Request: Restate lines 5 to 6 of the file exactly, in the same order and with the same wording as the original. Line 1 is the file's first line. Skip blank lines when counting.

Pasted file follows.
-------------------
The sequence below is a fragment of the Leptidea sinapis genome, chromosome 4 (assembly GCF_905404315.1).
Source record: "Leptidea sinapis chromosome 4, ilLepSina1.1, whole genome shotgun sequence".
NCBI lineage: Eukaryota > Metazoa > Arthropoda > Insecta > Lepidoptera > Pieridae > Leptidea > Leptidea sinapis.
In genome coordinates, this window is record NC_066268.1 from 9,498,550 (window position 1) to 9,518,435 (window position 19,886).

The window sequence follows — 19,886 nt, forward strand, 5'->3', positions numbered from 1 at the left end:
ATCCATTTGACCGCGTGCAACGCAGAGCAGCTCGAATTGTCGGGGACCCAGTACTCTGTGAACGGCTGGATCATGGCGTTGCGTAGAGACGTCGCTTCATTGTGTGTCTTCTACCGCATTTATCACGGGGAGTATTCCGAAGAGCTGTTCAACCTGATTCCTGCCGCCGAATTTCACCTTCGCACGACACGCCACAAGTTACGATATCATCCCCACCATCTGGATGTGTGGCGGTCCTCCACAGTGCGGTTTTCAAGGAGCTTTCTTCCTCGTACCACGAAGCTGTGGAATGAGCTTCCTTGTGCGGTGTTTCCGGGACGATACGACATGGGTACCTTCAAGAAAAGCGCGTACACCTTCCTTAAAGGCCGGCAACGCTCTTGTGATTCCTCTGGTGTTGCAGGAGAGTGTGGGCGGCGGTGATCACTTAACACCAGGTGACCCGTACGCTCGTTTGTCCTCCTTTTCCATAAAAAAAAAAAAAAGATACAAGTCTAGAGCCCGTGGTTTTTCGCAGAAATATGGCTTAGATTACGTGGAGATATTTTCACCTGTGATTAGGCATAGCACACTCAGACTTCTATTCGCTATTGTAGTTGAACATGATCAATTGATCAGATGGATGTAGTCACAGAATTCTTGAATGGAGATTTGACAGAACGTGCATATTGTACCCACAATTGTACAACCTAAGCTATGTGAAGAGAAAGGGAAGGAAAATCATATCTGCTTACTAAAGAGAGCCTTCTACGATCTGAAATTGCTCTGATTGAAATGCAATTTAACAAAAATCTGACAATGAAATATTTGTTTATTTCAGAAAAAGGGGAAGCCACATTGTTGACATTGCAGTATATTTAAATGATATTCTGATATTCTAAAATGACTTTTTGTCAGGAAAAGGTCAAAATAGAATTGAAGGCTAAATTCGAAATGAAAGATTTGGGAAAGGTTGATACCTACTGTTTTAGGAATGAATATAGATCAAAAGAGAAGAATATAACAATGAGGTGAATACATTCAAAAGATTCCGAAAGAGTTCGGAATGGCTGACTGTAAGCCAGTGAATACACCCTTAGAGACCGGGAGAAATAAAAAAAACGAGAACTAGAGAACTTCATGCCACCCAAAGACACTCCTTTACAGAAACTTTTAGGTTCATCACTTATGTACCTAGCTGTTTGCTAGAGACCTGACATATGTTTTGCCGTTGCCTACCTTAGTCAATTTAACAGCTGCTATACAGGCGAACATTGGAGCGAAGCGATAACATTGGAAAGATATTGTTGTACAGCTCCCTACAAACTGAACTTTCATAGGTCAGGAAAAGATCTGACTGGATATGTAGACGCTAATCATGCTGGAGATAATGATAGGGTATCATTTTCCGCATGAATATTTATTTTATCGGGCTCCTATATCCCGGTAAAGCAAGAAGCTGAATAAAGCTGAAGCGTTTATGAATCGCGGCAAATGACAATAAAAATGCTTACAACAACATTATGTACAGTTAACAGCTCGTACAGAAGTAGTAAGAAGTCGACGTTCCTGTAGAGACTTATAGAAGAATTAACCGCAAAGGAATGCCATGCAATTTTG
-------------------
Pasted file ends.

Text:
The window sequence follows — 19,886 nt, forward strand, 5'->3', positions numbered from 1 at the left end:
ATCCATTTGACCGCGTGCAACGCAGAGCAGCTCGAATTGTCGGGGACCCAGTACTCTGTGAACGGCTGGATCATGGCGTTGCGTAGAGACGTCGCTTCATTGTGTGTCTTCTACCGCATTTATCACGGGGAGTATTCCGAAGAGCTGTTCAACCTGATTCCTGCCGCCGAATTTCACCTTCGCACGACACGCCACAAGTTACGATATCATCCCCACCATCTGGATGTGTGGCGGTCCTCCACAGTGCGGTTTTCAAGGAGCTTTCTTCCTCGTACCACGAAGCTGTGGAATGAGCTTCCTTGTGCGGTGTTTCCGGGACGATACGACATGGGTACCTTCAAGAAAAGCGCGTACACCTTCCTTAAAGGCCGGCAACGCTCTTGTGATTCCTCTGGTGTTGCAGGAGAGTGTGGGCGGCGGTGATCACTTAACACCAGGTGACCCGTACGCTCGTTTGTCCTCCTTTTCCATAAAAAAAAAAAAAAGATACAAGTCTAGAGCCCGTGGTTTTTCGCAGAAATATGGCTTAGATTACGTGGAGATATTTTCACCTGTGATTAGGCATAGCACACTCAGACTTCTATTCGCTATTGTAGTTGAACATGATCAATTGATCAGATGGATGTAGTCACAGAATTCTTGAATGGAGATTTGACAGAACGTGCATATTGTACCCACAATTGTACAACCTAAGCTATGTGAAGAGAAAGGGAAGGAAAATCATATCTGCTTACTAAAGAGAGCCTTCTACGATCTGAAATTGCTCTGATTGAAATGCAATTTAACAAAAATCTGACAATGAAATATTTGTTTATTTCAGAAAAAGGGGAAGCCACATTGTTGACATTGCAGTATATTTAAATGATATTCTGATATTCTAAAATGACTTTTTGTCAGGAAAAGGTCAAAATAGAATTGAAGGCTAAATTCGAAATGAAAGATTTGGGAAAGGTTGATACCTACTGTTTTAGGAATGAATATAGATCAAAAGAGAAGAATATAACAATGAGGTGAATACATTCAAAAGATTCCGAAAGAGTTCGGAATGGCTGACTGTAAGCCAGTGAATACACCCTTAGAGACCGGGAGAAATAAAAAAAACGAGAACTAGAGAACTTCATGCCACCCAAAGACACTCCTTTACAGAAACTTTTAGGTTCATCACTTATGTACCTAGCTGTTTGCTAGAGACCTGACATATGTTTTGCCGTTGCCTACCTTAGTCAATTTAACAGCTGCTATACAGGCGAACATTGGAGCGAAGCGATAACATTGGAAAGATATTGTTGTACAGCTCCCTACAAACTGAACTTTCATAGGTCAGGAAAAGATCTGACTGGATATGTAGACGCTAATCATGCTGGAGATAATGATAGGGTATCATTTTCCGCATGAATATTTATTTTATCGGGCTCCTATATCCCGGTAAAGCAAGAAGCTGAATAAAGCTGAAGCGTTTATGAATCGCGGCAAATGACAATAAAAATGCTTACAACAACATTATGTACAGTTAACAGCTCGTACAGAAGTAGTAAGAAGTCGACGTTCCTGTAGAGACTTATAGAAGAATTAACCGCAAAGGAATGCCATGCAATTTTG